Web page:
Searching for the fabled cities of gold, Coronado in the 1540s pushed as far north into the Great Plains as central Kansas. Two hundred years later, Villasur reached the Platte River in central Nebraska, where his party was attacked and defeated by Otoes and Pawnees. Spanish fur trader Manuel Lisa worked the upper regions of the Missouri River in the early 1800s. At its zenith in 1795, New Spain constituted most of the American West. Today, large Hispanic/Latino populations live in the Northern Plains, especially in Nebraska, Iowa, Minnesota, and Colorado. In metropolitan Sioux Falls (pop. 250,000), for example, the Hispanic/Latino population is now the largest minority. For the 45th Annual Dakota Conference, the Center for Western Studies is seeking papers on all aspects of Spanish exploration of and Hispanic/Latino immigration to the Northern Plains. Papers and sessions on all aspects of the Northern Plains are also welcome. Send a one-page paper or session proposal with title, brief description, and biographical sketch, along with presenter name, street address, phone number, and e-mail address.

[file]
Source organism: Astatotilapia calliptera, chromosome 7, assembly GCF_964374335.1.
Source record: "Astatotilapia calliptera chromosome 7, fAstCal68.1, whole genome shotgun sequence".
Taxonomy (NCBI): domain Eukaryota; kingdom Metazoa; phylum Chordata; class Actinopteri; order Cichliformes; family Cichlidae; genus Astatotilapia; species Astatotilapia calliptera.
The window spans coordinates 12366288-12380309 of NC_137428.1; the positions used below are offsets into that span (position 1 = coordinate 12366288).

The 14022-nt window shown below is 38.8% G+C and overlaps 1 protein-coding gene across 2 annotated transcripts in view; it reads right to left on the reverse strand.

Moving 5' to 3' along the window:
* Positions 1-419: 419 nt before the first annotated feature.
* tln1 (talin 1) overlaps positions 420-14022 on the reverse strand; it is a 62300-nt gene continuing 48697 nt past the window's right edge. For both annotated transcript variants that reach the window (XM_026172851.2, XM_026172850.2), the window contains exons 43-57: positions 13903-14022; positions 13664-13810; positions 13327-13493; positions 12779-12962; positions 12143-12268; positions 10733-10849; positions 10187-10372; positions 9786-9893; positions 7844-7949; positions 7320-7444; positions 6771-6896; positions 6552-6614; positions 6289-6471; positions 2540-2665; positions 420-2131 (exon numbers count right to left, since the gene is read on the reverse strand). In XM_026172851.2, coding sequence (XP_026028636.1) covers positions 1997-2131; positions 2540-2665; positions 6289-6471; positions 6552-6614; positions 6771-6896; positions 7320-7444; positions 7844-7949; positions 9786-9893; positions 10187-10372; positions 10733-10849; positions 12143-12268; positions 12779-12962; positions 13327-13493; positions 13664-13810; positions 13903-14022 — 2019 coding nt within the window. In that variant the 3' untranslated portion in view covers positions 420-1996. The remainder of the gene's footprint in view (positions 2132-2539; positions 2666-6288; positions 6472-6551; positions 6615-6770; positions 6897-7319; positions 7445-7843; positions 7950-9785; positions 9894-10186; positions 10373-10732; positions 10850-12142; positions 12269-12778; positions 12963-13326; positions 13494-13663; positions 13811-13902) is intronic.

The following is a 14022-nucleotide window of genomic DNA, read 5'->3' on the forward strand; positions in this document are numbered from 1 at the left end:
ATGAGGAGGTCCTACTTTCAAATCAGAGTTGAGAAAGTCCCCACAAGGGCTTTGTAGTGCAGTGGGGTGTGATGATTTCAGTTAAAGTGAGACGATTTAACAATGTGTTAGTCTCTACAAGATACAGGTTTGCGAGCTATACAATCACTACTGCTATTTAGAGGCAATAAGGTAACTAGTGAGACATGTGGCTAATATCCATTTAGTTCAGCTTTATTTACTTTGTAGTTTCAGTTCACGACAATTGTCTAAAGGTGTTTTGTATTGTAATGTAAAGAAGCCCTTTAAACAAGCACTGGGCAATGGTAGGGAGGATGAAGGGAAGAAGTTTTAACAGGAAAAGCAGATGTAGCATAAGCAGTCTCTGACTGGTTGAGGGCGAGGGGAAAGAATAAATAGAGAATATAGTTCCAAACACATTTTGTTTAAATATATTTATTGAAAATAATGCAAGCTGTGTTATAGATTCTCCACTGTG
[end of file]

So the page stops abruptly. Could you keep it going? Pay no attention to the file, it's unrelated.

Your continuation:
Send comments and questions to H-Net
Webstaff. H-Net reproduces announcements that have been submitted to us as a
free service to the academic community. If you are interested in an announcement
listed here, please contact the organizers or patrons directly. Though we strive
to provide accurate information, H-Net cannot accept responsibility for the text of
announcements appearing in this service. (Administration)